If you’re using a write-global pattern and the impacted Region is the global write Region, then a new Region needs to be promoted to be the new global write Region. If you’re using a write-partitioned pattern, your workload must repartition so that the records homed in the impacted Region are assigned to one of the remaining Regions. Using write-local, any Region can accept a given write. Therefore, with no changes needed to the data storage layer, this pattern can have the fastest (near zero) RTO.


Consider the multi-site active/active strategy for your workload if you need DR with the quickest recovery time (lowest RTO) and least data loss (lowest RPO). Implementing it across Regions (multi-Region) is a good option if you are looking for the most separation and complete independence of your sites, or if you need to provide low latency access to the workload from users in globally diverse locations.

Also consider the trade-offs. Implementing and operating this strategy, particularly using multi-Region, can be more complicated and more expensive, than other DR strategies. When implementing multi-Region active/active in AWS, you have access to resources to choose the routing policy and the read/write pattern that is right for your workload.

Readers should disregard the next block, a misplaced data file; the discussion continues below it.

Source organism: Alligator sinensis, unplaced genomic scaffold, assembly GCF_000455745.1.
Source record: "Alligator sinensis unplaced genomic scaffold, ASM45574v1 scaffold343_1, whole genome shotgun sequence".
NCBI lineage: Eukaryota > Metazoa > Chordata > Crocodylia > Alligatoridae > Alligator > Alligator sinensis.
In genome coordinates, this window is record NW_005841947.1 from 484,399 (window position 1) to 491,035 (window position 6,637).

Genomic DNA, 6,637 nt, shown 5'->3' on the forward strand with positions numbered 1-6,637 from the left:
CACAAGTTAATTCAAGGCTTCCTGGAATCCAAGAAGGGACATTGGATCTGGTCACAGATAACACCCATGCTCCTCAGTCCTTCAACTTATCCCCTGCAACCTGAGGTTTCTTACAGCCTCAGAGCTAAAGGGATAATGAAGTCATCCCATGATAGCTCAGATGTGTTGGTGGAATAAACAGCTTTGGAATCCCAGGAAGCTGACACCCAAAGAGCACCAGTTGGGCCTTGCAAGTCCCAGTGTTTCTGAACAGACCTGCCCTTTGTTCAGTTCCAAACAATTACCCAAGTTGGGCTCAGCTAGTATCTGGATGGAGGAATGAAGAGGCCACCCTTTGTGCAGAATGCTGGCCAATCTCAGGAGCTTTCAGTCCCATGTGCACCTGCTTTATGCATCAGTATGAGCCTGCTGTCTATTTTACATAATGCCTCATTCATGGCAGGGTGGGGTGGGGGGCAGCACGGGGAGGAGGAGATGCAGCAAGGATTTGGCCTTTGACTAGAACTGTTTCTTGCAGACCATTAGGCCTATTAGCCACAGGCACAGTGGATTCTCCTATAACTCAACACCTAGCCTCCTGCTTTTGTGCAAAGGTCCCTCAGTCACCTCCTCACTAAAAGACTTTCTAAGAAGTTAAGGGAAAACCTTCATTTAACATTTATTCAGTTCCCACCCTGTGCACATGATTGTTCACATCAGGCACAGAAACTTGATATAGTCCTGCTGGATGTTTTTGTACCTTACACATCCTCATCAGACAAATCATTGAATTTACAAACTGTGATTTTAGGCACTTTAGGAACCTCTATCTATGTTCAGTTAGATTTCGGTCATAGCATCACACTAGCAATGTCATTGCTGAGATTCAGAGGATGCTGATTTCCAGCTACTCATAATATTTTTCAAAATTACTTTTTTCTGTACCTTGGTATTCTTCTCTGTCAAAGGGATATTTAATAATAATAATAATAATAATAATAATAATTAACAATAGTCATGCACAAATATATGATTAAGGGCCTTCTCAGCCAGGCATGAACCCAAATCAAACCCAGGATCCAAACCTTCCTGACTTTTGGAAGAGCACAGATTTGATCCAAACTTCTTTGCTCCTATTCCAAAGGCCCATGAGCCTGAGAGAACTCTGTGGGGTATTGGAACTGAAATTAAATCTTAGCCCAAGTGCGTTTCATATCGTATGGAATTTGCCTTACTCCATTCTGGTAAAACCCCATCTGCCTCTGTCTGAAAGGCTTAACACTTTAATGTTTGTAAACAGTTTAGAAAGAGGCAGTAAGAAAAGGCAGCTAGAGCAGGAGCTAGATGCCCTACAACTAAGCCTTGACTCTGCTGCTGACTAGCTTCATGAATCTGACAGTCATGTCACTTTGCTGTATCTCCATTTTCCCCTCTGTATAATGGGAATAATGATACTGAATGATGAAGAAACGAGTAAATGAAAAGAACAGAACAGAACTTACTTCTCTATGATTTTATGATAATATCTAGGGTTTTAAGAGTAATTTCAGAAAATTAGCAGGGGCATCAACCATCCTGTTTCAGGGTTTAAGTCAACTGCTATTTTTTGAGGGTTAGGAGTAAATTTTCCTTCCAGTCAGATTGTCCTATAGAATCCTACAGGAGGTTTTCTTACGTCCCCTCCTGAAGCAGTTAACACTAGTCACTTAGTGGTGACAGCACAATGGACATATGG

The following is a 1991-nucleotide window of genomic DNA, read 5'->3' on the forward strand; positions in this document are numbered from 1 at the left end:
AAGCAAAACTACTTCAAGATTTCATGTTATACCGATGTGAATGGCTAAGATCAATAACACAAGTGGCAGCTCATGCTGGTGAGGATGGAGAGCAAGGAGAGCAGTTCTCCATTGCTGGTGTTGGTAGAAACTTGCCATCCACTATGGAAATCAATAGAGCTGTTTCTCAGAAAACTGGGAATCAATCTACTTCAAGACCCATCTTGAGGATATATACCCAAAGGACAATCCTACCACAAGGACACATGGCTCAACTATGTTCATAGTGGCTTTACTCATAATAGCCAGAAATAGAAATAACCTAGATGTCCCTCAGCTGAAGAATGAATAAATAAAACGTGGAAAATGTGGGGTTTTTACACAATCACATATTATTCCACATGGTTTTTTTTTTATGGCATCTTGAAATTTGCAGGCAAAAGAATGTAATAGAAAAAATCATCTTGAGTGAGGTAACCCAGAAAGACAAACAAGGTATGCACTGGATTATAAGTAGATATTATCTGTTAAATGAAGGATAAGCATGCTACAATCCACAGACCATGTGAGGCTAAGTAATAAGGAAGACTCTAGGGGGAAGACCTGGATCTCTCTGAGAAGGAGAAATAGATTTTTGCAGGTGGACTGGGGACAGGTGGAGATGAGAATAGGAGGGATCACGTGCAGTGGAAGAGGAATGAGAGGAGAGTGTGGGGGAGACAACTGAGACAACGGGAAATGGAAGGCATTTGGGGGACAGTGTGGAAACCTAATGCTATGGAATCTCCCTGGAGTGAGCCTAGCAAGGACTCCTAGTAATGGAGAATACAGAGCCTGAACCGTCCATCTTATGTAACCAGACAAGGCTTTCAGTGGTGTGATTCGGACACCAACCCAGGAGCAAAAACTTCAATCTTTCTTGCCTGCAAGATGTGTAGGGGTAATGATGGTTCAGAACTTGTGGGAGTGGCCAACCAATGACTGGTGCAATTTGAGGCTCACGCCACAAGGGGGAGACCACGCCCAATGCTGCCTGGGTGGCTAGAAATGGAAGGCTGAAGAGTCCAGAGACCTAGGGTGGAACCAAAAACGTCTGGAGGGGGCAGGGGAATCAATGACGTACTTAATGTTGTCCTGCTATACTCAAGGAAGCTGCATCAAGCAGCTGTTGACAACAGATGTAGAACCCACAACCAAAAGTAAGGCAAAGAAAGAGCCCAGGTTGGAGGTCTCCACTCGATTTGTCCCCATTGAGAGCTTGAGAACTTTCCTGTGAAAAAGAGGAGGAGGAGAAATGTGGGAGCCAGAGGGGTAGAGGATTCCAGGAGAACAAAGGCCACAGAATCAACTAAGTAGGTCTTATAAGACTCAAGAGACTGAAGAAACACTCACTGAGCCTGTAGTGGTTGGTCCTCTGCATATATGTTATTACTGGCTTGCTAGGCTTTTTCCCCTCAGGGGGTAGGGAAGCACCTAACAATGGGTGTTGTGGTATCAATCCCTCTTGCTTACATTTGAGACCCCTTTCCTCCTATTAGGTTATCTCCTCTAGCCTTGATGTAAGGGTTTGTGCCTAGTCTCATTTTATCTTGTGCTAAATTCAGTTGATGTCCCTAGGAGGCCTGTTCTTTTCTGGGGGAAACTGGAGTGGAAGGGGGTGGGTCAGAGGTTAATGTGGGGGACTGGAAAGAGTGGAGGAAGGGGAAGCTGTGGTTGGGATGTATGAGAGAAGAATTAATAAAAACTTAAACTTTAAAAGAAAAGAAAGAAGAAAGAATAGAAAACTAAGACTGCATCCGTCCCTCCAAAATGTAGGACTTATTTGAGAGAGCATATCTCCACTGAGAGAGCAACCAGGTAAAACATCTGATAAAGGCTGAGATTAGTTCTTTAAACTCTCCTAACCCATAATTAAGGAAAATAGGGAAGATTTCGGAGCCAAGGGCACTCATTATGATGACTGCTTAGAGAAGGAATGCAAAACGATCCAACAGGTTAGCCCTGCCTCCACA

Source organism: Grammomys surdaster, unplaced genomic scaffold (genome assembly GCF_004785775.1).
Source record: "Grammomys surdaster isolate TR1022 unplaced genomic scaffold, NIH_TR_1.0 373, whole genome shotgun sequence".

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Seth Eliot

Seth Eliot

As a Principal Developer Advocate, and before that Principal Reliability Solutions Architect, with AWS Seth helps guide AWS customers in how they architect and build resilient, scalable systems in the cloud. He draws on 11 years of experience in multiple engineering roles across the consumer side of, where, as Principal Solutions Architect, he worked hands-on with engineers to optimize how they use AWS for the services that power Previously, he was Principal Engineer for Amazon Fresh and International Technologies. Seth joined Amazon in 2005 where soon after, he helped develop the technology that would become Prime Video. You can follow Seth on twitter @setheliot, or on LinkedIn at